By HaRav Dov Begon
Rosh HaYeshiva, Machon Meir
King David was a descendant of Ruth the Moabite. As is known, “Moab” [lit., “selffather”]
received that name due to the shameful deed of Lot’s daughter, who cohabited with her
father while he was drunk, and thus bore Moab. She not only did that but she immortalized this
terrible deed by calling her son “Moab.”
All the same, from Moab emerged Ruth, who converted and entered under the wings of
the Divine Presence. From her emerged King David, from whom will appear and be revealed
the Messiah in the future.
From here we learn that we must not mock or disdain any human being, even the most
lowly. An example of such a person is Lot, a drunkard who became the symbol of a man who
loses his Divine Image during his drunkenness. We thus use the expression “Drunk as Lot” to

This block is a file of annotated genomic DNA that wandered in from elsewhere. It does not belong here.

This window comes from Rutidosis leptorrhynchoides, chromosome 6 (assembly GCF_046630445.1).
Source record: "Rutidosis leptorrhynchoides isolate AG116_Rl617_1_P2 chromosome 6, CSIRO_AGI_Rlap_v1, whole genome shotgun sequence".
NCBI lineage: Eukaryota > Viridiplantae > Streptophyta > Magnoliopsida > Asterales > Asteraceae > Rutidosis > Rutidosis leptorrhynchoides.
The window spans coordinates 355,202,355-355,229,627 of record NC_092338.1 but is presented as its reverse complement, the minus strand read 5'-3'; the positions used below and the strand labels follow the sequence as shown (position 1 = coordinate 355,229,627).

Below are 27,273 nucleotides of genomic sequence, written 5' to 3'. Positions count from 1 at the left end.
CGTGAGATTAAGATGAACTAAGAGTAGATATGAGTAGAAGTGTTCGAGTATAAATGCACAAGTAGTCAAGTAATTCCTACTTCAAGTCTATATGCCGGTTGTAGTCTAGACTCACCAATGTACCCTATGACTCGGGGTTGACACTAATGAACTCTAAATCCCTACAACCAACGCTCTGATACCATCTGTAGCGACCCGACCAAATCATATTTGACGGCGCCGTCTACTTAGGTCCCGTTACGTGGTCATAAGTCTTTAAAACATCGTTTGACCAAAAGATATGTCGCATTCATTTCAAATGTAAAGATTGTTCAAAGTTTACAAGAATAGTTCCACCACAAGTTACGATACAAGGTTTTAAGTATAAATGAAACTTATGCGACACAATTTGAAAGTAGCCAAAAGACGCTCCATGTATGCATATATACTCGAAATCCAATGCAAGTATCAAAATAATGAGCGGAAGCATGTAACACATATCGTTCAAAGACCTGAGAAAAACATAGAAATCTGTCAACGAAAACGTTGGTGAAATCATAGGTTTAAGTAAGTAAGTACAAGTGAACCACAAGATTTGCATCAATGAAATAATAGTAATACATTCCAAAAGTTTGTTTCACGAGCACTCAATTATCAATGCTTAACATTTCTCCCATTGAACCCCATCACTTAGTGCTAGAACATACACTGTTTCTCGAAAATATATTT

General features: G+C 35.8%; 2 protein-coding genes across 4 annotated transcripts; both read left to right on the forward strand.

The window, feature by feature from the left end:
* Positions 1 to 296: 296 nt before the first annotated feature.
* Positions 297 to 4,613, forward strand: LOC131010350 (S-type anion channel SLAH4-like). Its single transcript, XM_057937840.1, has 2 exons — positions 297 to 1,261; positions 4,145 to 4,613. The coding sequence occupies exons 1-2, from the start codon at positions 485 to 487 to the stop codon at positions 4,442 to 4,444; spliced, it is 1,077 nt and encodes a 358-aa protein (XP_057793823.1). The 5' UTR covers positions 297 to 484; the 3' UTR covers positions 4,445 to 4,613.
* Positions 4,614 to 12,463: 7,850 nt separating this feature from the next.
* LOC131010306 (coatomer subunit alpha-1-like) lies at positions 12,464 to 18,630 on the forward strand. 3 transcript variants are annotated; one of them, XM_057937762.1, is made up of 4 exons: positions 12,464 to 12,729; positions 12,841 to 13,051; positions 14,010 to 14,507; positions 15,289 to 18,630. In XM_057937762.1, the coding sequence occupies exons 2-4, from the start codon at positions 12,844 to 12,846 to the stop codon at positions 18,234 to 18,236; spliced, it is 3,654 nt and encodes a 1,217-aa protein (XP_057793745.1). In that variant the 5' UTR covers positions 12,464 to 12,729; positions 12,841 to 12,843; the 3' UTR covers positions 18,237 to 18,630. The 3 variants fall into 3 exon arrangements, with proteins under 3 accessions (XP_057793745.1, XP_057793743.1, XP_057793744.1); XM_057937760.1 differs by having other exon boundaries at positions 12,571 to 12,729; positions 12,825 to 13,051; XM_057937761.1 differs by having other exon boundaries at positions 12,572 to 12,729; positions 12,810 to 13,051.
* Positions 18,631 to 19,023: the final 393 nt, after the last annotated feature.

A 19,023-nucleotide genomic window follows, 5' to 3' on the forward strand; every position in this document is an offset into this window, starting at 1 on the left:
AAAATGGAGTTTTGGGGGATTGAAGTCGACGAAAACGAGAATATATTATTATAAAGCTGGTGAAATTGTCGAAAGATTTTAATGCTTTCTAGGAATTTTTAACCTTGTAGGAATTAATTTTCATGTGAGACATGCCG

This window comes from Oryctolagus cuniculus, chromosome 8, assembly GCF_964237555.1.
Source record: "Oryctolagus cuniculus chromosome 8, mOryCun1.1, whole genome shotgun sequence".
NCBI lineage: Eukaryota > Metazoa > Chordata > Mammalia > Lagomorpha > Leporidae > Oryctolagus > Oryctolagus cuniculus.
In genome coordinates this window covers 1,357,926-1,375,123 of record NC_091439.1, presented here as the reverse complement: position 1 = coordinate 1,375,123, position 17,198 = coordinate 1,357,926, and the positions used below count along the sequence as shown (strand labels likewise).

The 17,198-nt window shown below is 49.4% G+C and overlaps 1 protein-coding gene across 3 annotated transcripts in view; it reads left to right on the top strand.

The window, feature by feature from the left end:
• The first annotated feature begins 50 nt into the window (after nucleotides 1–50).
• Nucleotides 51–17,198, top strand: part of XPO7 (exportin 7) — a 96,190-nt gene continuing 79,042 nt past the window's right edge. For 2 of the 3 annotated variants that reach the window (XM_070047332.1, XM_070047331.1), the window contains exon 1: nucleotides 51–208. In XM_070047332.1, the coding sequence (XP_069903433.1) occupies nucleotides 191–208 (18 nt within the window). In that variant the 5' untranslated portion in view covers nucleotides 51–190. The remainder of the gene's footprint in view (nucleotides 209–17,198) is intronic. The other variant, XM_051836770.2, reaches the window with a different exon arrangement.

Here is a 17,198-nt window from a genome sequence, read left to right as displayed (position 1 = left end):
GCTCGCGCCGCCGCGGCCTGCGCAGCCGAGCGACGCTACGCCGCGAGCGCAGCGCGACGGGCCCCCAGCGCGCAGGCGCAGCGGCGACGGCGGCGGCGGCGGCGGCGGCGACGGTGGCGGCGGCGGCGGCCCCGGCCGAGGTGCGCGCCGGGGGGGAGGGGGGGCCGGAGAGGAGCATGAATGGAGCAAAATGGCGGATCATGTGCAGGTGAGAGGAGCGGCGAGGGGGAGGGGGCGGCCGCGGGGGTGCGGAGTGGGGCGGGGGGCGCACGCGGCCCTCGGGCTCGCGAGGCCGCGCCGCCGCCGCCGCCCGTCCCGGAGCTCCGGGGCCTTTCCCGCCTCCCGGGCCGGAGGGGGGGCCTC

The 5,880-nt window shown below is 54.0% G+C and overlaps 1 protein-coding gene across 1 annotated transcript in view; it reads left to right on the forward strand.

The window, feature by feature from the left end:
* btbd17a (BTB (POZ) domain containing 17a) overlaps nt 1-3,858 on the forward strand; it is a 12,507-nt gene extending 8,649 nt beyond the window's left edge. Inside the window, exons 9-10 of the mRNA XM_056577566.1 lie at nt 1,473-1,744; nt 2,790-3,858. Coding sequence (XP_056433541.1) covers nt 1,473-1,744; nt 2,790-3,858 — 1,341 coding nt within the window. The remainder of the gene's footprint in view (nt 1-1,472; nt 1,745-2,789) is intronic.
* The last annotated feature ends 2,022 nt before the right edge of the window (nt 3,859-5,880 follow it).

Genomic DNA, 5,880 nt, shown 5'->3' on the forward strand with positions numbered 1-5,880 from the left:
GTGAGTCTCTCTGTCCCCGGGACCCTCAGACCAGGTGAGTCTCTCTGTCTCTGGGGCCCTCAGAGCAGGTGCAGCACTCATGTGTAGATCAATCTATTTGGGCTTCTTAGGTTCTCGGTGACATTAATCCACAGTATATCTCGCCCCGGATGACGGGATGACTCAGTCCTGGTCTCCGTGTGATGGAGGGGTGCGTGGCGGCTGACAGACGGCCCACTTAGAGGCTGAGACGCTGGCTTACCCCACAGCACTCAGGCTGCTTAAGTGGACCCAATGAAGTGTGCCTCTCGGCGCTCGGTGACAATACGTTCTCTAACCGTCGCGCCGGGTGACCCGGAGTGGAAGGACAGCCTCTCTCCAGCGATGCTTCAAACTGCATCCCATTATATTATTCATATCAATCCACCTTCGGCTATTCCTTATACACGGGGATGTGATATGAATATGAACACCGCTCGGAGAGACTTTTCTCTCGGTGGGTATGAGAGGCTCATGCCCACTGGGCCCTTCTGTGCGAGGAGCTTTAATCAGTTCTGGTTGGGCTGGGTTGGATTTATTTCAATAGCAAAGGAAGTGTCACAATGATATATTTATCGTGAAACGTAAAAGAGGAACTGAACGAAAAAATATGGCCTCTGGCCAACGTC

describe those drunkards who have lost their divine image.
Today, we must learn from the stories of Ruth the Moabite, and from the chain of events
leading from Lot to the Messiah, that we must not mock or dismiss any human being, even
when he falls down low. We ask, “Who is like the L-rd our G-d, enthroned on high?” (Psalm
113:5). At the same time, however, we believe that the same G-d who is “enthroned on high,”
also “looks far down to behold the things that are in heaven” (Ibid., v. 6). He also “raises up the
poor out of the dust and lifts the needy out of the ashheep, that He may set them with nobles,
with the nobles of His people” (v. 7).
Wishing you a happy Shavuot and looking forwarded to complete salvation.